Bank of America Corp.'s Merrill Lynch was fined 34.5 million pounds ($45.5 million) for failing to report two years' worth of exchange-traded derivatives transactions, making the bank the first in the U.K. to pay a penalty on that type of trades under the European Markets Infrastructure Regulation.
The bank failed to report 68.5 million exchange traded derivative transactions, starting in Feb. 2014, the U.K.'s Financial Conduct Authority said Monday. European transparency rules came into force from 2012 to reduce risks in the derivatives market, and force banks to report the trades. Bank of America cut the fine by settling at an early stage of the probe.
The FCA has penalized several firms for reporting and systems and controls failures in recent years. Last week, Rio Tinto Plc was fined 27.4 million pounds for breaching listing disclosure rules when it acquired a Mozambique asset in 2011. In January, Deutsche Bank AG was fined 163 million pounds for serious failings around its anti-money laundering controls that allowed it to transfer about $10 billion from unknown clients out of Russia to offshore accounts.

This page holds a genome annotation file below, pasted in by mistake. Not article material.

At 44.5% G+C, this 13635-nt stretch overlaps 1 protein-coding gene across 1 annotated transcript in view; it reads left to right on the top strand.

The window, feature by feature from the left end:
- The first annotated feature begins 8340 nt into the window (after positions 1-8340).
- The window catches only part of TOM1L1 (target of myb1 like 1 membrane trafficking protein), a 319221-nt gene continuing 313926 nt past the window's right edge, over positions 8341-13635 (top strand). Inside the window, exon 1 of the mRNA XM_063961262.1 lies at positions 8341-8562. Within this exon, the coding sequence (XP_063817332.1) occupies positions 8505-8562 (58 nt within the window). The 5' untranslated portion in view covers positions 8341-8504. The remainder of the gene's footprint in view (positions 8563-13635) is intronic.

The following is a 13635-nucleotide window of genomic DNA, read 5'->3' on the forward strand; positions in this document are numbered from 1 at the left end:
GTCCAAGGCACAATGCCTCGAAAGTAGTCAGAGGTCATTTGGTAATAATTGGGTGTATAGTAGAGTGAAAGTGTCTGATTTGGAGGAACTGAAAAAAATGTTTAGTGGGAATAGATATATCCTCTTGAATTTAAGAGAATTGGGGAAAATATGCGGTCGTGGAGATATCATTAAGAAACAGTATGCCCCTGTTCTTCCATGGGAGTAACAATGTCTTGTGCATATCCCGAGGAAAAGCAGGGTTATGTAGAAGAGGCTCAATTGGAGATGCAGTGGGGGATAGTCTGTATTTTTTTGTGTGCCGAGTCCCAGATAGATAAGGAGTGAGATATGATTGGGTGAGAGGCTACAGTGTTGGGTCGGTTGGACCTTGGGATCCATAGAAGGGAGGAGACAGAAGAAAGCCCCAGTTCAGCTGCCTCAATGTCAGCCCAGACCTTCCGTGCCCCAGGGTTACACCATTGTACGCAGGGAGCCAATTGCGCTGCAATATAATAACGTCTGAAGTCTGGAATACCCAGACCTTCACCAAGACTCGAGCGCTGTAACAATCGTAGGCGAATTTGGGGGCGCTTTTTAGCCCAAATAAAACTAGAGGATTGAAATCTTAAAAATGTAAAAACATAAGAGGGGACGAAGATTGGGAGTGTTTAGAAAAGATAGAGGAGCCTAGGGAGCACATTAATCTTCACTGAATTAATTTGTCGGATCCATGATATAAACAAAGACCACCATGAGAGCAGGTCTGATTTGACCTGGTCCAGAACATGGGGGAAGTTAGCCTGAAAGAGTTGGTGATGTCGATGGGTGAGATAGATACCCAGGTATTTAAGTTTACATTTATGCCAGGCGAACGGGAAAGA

"Effective market oversight depends on accurate and timely reporting of transactions," Mark Steward, FCA executive director of enforcement and market oversight, said. "It is vital that reporting firms ensure their transaction reporting systems are tested as fit for purpose, adequately resourced and perform properly. There needs to be a line in the sand."
A spokeswoman for Bank of America said it had since "re-evaluated and improved" its processes. She said the bank told the FCA as soon as it realized that some trades hadn't been reported as required under the European Markets Infrastructure Regulation. The incident didn't have a financial impact on clients, she said.
FCA fines for this year have totaled 190.8 million pounds.